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Breeding ecology of rice field rats, Rattus argentiventer and R. tanezumi in lowland irrigated rice systems in the Philippines

posted Mar 4, 2015, 7:48 PM by Unknown user
Authors: Nyo Me Htwea, b, c, , , Grant R. Singletona, , Lyn A. Hindsd, , Catherine R. Propperb, , Vincent Sluydtse
Abstract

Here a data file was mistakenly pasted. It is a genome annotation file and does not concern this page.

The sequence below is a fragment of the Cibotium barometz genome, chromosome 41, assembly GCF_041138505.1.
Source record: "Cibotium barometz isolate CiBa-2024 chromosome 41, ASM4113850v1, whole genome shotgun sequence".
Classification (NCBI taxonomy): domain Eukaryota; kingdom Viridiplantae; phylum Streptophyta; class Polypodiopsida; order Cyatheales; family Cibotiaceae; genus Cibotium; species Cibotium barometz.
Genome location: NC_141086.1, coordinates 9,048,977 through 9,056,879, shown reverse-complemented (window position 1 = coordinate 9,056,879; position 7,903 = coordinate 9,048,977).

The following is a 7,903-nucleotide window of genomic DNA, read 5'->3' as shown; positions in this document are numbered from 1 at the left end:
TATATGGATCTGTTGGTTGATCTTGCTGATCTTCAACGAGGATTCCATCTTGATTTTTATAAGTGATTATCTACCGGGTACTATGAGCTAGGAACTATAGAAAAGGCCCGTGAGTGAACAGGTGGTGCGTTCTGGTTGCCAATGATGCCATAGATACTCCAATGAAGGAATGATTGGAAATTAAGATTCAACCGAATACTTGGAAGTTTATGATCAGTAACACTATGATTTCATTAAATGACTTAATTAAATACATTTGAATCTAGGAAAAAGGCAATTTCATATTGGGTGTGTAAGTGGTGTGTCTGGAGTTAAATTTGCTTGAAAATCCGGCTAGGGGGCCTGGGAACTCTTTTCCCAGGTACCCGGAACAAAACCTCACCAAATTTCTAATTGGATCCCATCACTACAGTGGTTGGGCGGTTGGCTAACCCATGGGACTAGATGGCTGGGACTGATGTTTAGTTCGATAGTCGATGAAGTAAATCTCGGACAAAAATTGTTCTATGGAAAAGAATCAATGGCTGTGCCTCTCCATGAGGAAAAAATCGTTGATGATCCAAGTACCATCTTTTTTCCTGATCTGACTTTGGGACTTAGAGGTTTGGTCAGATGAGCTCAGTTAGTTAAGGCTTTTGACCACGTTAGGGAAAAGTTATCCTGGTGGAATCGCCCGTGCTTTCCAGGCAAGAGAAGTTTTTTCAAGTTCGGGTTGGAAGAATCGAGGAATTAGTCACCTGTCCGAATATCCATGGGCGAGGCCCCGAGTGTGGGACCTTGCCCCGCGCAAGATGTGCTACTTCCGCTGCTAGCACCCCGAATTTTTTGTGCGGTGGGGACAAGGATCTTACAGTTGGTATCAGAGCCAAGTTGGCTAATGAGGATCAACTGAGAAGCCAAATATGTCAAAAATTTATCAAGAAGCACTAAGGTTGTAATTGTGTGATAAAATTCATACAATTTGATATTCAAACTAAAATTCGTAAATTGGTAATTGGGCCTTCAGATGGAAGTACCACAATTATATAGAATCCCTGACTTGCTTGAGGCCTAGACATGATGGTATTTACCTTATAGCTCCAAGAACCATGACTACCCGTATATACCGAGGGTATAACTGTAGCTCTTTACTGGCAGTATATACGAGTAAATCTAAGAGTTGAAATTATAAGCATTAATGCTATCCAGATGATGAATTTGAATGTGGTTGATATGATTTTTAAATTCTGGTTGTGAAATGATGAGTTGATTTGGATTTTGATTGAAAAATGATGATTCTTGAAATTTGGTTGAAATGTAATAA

Rodents are one of the major pests in lowland irrigated rice crops in the Philippines. Rattus tanezumi occurs throughout the Philippines, whereas Rattus argentiventer does not occur on the main island of Luzon. Little is known about the breeding ecology of R. argentiventer and R. tanezumi where they coexist in the Philippines. We hypothesised that R. tanezumi breeding occurs throughout the season whereas the breeding of R. argentiventer is strongly cued to the generative stage of rice crops. We examined the breeding ecology of the two species in San Jose, Mindoro, Philippines, for four rice cropping seasons (two dry and two wet) over two years, 2009–2010, as a basis to develop effective management. We found to our surprise that their breeding ecology was similar. For both species (i) the onset of the breeding season was at the tillering stage of the rice crop; (ii) conception of adult females was highest at booting and ripening of rice; (iii) the highest litter size occurred at the ripening and stubble stages, and the lowest at tillering. Based on their breeding ecology we recommend that the most effective strategy to reduce damage to rice crops is to prevent the development of high populations of both species of rice field rats. This goal requires coordinated community control at both the sowing/planting time and maximum tillering of rice, in combination with the synchronous planting of rice to limit the length of the main breeding season.

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